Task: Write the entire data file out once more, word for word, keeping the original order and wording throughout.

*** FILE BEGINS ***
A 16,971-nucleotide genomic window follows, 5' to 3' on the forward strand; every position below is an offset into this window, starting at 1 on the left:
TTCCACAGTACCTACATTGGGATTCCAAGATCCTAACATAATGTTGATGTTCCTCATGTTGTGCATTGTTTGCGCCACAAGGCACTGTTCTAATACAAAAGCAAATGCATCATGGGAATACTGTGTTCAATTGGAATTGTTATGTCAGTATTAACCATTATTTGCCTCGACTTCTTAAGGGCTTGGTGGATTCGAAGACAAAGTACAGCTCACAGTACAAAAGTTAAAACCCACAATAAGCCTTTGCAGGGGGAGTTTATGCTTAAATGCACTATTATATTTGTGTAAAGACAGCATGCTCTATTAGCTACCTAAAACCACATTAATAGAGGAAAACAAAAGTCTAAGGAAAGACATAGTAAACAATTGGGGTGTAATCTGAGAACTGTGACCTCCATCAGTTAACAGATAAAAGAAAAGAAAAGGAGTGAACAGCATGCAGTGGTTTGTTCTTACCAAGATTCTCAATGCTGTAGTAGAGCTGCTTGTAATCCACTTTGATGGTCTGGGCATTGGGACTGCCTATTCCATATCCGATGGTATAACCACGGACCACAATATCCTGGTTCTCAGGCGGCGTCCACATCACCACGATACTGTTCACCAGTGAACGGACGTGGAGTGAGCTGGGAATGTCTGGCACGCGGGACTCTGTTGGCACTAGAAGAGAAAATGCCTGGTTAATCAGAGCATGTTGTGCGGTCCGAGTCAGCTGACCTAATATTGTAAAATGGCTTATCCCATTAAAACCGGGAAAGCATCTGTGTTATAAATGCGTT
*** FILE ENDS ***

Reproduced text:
A 16,971-nucleotide genomic window follows, 5' to 3' on the forward strand; every position below is an offset into this window, starting at 1 on the left:
TTCCACAGTACCTACATTGGGATTCCAAGATCCTAACATAATGTTGATGTTCCTCATGTTGTGCATTGTTTGCGCCACAAGGCACTGTTCTAATACAAAAGCAAATGCATCATGGGAATACTGTGTTCAATTGGAATTGTTATGTCAGTATTAACCATTATTTGCCTCGACTTCTTAAGGGCTTGGTGGATTCGAAGACAAAGTACAGCTCACAGTACAAAAGTTAAAACCCACAATAAGCCTTTGCAGGGGGAGTTTATGCTTAAATGCACTATTATATTTGTGTAAAGACAGCATGCTCTATTAGCTACCTAAAACCACATTAATAGAGGAAAACAAAAGTCTAAGGAAAGACATAGTAAACAATTGGGGTGTAATCTGAGAACTGTGACCTCCATCAGTTAACAGATAAAAGAAAAGAAAAGGAGTGAACAGCATGCAGTGGTTTGTTCTTACCAAGATTCTCAATGCTGTAGTAGAGCTGCTTGTAATCCACTTTGATGGTCTGGGCATTGGGACTGCCTATTCCATATCCGATGGTATAACCACGGACCACAATATCCTGGTTCTCAGGCGGCGTCCACATCACCACGATACTGTTCACCAGTGAACGGACGTGGAGTGAGCTGGGAATGTCTGGCACGCGGGACTCTGTTGGCACTAGAAGAGAAAATGCCTGGTTAATCAGAGCATGTTGTGCGGTCCGAGTCAGCTGACCTAATATTGTAAAATGGCTTATCCCATTAAAACCGGGAAAGCATCTGTGTTATAAATGCGTT